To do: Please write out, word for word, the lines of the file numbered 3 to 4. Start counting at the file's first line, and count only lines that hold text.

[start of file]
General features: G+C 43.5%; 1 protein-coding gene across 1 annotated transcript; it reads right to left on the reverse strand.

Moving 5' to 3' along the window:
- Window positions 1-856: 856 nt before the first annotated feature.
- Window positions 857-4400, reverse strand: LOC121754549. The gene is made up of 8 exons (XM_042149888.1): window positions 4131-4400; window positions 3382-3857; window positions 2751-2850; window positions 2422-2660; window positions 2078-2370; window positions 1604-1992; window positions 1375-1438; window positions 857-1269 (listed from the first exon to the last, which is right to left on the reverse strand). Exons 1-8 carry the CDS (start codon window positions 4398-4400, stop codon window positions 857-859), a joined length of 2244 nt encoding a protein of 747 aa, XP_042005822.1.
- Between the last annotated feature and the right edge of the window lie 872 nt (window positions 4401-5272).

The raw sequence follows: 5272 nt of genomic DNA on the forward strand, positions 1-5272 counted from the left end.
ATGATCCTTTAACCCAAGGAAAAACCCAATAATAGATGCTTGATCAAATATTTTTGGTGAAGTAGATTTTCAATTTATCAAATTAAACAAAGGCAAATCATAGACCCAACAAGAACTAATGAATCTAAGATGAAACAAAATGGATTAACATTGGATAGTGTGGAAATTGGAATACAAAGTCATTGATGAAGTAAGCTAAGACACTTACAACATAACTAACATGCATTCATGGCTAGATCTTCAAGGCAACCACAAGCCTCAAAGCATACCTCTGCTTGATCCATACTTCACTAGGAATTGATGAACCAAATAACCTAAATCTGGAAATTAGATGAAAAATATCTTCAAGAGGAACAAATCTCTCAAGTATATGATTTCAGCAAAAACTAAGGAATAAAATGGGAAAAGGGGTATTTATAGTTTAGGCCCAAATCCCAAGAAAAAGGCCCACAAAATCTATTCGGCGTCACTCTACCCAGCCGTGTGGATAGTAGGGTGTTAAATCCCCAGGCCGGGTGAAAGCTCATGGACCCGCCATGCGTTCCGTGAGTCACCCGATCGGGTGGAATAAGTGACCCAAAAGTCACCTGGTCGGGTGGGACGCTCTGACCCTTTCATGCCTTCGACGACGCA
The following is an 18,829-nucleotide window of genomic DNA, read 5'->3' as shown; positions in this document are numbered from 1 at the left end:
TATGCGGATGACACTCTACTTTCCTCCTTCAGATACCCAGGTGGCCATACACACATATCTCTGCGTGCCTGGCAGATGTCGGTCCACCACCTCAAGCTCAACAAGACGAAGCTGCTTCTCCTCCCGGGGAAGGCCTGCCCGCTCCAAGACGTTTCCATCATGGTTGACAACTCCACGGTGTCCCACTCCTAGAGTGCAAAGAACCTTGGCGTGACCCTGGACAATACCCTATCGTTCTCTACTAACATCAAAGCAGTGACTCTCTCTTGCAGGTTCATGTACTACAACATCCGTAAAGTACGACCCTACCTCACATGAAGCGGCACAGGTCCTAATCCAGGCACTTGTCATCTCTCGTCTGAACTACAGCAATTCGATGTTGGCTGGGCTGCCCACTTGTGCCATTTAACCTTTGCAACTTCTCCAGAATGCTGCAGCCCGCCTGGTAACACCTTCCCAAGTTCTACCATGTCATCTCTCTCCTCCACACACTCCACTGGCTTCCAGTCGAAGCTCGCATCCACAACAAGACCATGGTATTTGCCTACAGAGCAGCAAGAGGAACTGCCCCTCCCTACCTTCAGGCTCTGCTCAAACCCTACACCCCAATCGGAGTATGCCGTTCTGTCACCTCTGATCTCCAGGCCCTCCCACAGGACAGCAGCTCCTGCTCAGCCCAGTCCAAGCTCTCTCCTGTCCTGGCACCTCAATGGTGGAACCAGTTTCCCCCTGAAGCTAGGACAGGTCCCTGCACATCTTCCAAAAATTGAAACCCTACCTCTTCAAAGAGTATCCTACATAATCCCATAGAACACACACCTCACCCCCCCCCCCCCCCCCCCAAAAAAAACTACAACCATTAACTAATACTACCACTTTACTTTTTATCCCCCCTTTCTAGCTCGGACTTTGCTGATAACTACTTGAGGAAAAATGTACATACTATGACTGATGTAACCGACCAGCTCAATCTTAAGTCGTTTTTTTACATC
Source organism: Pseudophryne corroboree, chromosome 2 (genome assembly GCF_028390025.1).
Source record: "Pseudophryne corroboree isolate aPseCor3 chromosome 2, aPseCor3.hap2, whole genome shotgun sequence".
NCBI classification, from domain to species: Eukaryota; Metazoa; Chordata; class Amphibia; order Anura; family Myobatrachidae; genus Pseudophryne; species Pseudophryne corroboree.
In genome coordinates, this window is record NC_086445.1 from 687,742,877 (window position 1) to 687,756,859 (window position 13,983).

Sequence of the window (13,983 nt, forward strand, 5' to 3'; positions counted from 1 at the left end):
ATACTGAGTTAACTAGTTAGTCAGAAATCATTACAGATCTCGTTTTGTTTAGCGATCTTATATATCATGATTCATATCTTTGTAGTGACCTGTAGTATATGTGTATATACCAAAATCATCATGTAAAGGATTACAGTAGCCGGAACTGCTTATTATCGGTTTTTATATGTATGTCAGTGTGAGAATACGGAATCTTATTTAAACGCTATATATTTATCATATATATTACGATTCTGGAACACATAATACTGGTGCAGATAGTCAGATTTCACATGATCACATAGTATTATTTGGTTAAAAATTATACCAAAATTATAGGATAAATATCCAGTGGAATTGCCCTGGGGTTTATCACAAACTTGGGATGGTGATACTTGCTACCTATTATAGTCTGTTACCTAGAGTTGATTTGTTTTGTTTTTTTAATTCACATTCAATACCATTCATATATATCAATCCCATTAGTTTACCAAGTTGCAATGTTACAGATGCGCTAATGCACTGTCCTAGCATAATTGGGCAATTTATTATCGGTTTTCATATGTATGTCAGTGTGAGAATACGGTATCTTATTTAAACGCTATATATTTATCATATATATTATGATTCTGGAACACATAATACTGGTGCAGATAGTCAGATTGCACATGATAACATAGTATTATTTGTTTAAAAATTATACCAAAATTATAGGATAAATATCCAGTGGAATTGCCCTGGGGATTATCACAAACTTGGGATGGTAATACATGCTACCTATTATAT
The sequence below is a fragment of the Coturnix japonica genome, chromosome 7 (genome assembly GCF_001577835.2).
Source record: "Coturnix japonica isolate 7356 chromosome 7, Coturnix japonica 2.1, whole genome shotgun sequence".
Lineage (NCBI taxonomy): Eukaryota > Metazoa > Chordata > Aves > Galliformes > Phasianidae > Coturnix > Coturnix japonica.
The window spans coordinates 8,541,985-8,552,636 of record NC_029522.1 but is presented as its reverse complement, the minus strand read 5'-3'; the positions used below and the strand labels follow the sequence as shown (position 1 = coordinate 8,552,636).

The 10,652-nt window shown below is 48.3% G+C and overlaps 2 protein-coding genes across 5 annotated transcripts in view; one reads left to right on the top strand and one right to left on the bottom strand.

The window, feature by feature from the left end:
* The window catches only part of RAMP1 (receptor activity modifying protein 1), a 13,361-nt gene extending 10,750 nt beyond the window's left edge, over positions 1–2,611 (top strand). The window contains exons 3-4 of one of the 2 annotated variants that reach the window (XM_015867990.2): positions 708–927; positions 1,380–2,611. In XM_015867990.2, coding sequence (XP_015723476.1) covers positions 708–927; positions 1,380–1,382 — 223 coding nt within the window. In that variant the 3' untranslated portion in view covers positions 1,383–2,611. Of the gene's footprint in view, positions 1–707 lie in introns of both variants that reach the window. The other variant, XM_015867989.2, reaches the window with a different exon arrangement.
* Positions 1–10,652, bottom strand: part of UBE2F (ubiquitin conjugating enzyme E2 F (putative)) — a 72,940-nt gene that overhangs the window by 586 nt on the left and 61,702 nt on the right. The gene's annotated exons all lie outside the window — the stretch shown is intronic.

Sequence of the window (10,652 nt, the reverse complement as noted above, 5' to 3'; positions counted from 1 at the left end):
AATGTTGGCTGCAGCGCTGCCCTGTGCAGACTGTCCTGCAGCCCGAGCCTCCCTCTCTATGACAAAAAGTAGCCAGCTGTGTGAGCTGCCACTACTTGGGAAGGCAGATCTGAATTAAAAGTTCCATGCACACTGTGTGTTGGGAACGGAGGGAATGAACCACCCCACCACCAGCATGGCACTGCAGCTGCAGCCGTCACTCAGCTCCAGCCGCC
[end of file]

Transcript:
- Window positions 1-856: 856 nt before the first annotated feature.
- Window positions 857-4400, reverse strand: LOC121754549. The gene is made up of 8 exons (XM_042149888.1): window positions 4131-4400; window positions 3382-3857; window positions 2751-2850; window positions 2422-2660; window positions 2078-2370; window positions 1604-1992; window positions 1375-1438; window positions 857-1269 (listed from the first exon to the last, which is right to left on the reverse strand). Exons 1-8 carry the CDS (start codon window positions 4398-4400, stop codon window positions 857-859), a joined length of 2244 nt encoding a protein of 747 aa, XP_042005822.1.